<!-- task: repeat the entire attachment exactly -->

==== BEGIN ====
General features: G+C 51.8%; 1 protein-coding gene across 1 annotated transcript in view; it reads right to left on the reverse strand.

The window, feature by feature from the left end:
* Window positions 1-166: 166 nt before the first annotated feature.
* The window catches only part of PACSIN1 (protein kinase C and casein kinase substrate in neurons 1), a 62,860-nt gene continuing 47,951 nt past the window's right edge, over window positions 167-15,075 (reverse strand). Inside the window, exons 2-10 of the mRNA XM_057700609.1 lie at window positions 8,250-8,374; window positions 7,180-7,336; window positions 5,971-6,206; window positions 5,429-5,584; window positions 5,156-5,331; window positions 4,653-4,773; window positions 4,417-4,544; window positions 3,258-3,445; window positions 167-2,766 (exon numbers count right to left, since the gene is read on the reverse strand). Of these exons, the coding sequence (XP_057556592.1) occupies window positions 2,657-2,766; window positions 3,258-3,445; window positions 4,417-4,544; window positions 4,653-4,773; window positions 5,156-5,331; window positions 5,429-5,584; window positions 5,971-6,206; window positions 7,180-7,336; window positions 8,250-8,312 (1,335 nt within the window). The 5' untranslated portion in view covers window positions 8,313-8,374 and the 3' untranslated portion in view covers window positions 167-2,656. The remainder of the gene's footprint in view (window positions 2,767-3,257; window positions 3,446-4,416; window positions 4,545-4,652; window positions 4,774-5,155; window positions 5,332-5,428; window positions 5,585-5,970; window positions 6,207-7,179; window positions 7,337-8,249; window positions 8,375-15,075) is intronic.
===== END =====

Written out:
General features: G+C 51.8%; 1 protein-coding gene across 1 annotated transcript in view; it reads right to left on the reverse strand.

The window, feature by feature from the left end:
* Window positions 1-166: 166 nt before the first annotated feature.
* The window catches only part of PACSIN1 (protein kinase C and casein kinase substrate in neurons 1), a 62,860-nt gene continuing 47,951 nt past the window's right edge, over window positions 167-15,075 (reverse strand). Inside the window, exons 2-10 of the mRNA XM_057700609.1 lie at window positions 8,250-8,374; window positions 7,180-7,336; window positions 5,971-6,206; window positions 5,429-5,584; window positions 5,156-5,331; window positions 4,653-4,773; window positions 4,417-4,544; window positions 3,258-3,445; window positions 167-2,766 (exon numbers count right to left, since the gene is read on the reverse strand). Of these exons, the coding sequence (XP_057556592.1) occupies window positions 2,657-2,766; window positions 3,258-3,445; window positions 4,417-4,544; window positions 4,653-4,773; window positions 5,156-5,331; window positions 5,429-5,584; window positions 5,971-6,206; window positions 7,180-7,336; window positions 8,250-8,312 (1,335 nt within the window). The 5' untranslated portion in view covers window positions 8,313-8,374 and the 3' untranslated portion in view covers window positions 167-2,656. The remainder of the gene's footprint in view (window positions 2,767-3,257; window positions 3,446-4,416; window positions 4,545-4,652; window positions 4,774-5,155; window positions 5,332-5,428; window positions 5,585-5,970; window positions 6,207-7,179; window positions 7,337-8,249; window positions 8,375-15,075) is intronic.